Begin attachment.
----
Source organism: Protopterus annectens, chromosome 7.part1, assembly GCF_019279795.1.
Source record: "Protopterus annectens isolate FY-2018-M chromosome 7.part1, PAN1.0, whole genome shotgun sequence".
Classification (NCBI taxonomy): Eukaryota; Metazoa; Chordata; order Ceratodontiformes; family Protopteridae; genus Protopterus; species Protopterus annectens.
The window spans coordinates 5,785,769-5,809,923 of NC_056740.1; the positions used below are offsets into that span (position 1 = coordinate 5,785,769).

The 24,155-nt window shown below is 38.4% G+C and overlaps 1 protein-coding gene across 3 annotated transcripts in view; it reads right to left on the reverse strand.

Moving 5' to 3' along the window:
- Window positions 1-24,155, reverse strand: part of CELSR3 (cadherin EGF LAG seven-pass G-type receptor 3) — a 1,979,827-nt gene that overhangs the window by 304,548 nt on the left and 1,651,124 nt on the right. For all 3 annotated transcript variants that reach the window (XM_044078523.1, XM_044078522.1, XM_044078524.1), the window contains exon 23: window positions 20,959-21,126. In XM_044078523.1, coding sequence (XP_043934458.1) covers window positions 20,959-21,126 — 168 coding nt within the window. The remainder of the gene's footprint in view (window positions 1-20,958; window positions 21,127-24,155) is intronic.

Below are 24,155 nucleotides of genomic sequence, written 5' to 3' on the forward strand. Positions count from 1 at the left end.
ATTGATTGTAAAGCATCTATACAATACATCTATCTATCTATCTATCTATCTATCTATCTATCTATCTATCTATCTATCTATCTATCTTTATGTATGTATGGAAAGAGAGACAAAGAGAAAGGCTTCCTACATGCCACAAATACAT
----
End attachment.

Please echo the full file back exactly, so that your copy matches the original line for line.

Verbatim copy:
Source organism: Protopterus annectens, chromosome 7.part1, assembly GCF_019279795.1.
Source record: "Protopterus annectens isolate FY-2018-M chromosome 7.part1, PAN1.0, whole genome shotgun sequence".
Classification (NCBI taxonomy): Eukaryota; Metazoa; Chordata; order Ceratodontiformes; family Protopteridae; genus Protopterus; species Protopterus annectens.
The window spans coordinates 5,785,769-5,809,923 of NC_056740.1; the positions used below are offsets into that span (position 1 = coordinate 5,785,769).

The 24,155-nt window shown below is 38.4% G+C and overlaps 1 protein-coding gene across 3 annotated transcripts in view; it reads right to left on the reverse strand.

Moving 5' to 3' along the window:
- Window positions 1-24,155, reverse strand: part of CELSR3 (cadherin EGF LAG seven-pass G-type receptor 3) — a 1,979,827-nt gene that overhangs the window by 304,548 nt on the left and 1,651,124 nt on the right. For all 3 annotated transcript variants that reach the window (XM_044078523.1, XM_044078522.1, XM_044078524.1), the window contains exon 23: window positions 20,959-21,126. In XM_044078523.1, coding sequence (XP_043934458.1) covers window positions 20,959-21,126 — 168 coding nt within the window. The remainder of the gene's footprint in view (window positions 1-20,958; window positions 21,127-24,155) is intronic.

Below are 24,155 nucleotides of genomic sequence, written 5' to 3' on the forward strand. Positions count from 1 at the left end.
ATTGATTGTAAAGCATCTATACAATACATCTATCTATCTATCTATCTATCTATCTATCTATCTATCTATCTATCTATCTATCTATCTTTATGTATGTATGGAAAGAGAGACAAAGAGAAAGGCTTCCTACATGCCACAAATACAT